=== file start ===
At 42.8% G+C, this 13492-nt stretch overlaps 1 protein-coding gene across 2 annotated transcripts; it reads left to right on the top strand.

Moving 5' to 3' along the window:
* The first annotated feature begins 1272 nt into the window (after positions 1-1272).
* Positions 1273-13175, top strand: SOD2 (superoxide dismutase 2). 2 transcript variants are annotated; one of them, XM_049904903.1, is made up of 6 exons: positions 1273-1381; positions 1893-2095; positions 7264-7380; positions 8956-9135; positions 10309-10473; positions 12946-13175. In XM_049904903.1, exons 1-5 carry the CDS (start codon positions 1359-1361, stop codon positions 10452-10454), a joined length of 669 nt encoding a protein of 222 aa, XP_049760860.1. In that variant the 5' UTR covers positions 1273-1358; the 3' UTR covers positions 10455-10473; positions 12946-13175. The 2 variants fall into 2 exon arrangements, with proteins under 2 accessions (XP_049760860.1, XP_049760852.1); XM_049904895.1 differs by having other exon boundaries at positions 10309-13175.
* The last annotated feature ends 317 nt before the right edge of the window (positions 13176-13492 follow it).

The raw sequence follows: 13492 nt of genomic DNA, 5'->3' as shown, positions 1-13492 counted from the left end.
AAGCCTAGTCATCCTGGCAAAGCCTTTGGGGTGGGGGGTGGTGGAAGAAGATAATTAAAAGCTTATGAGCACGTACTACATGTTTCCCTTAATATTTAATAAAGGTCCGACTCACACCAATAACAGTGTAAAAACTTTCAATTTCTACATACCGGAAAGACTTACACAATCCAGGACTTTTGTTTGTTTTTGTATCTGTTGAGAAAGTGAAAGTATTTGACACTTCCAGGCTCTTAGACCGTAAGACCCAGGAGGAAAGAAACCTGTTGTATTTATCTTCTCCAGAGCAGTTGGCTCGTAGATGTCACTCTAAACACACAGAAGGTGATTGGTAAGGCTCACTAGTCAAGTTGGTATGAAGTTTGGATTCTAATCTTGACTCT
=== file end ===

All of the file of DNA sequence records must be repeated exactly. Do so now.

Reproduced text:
At 42.8% G+C, this 13492-nt stretch overlaps 1 protein-coding gene across 2 annotated transcripts; it reads left to right on the top strand.

Moving 5' to 3' along the window:
* The first annotated feature begins 1272 nt into the window (after positions 1-1272).
* Positions 1273-13175, top strand: SOD2 (superoxide dismutase 2). 2 transcript variants are annotated; one of them, XM_049904903.1, is made up of 6 exons: positions 1273-1381; positions 1893-2095; positions 7264-7380; positions 8956-9135; positions 10309-10473; positions 12946-13175. In XM_049904903.1, exons 1-5 carry the CDS (start codon positions 1359-1361, stop codon positions 10452-10454), a joined length of 669 nt encoding a protein of 222 aa, XP_049760860.1. In that variant the 5' UTR covers positions 1273-1358; the 3' UTR covers positions 10455-10473; positions 12946-13175. The 2 variants fall into 2 exon arrangements, with proteins under 2 accessions (XP_049760860.1, XP_049760852.1); XM_049904895.1 differs by having other exon boundaries at positions 10309-13175.
* The last annotated feature ends 317 nt before the right edge of the window (positions 13176-13492 follow it).

The raw sequence follows: 13492 nt of genomic DNA, 5'->3' as shown, positions 1-13492 counted from the left end.
AAGCCTAGTCATCCTGGCAAAGCCTTTGGGGTGGGGGGTGGTGGAAGAAGATAATTAAAAGCTTATGAGCACGTACTACATGTTTCCCTTAATATTTAATAAAGGTCCGACTCACACCAATAACAGTGTAAAAACTTTCAATTTCTACATACCGGAAAGACTTACACAATCCAGGACTTTTGTTTGTTTTTGTATCTGTTGAGAAAGTGAAAGTATTTGACACTTCCAGGCTCTTAGACCGTAAGACCCAGGAGGAAAGAAACCTGTTGTATTTATCTTCTCCAGAGCAGTTGGCTCGTAGATGTCACTCTAAACACACAGAAGGTGATTGGTAAGGCTCACTAGTCAAGTTGGTATGAAGTTTGGATTCTAATCTTGACTCT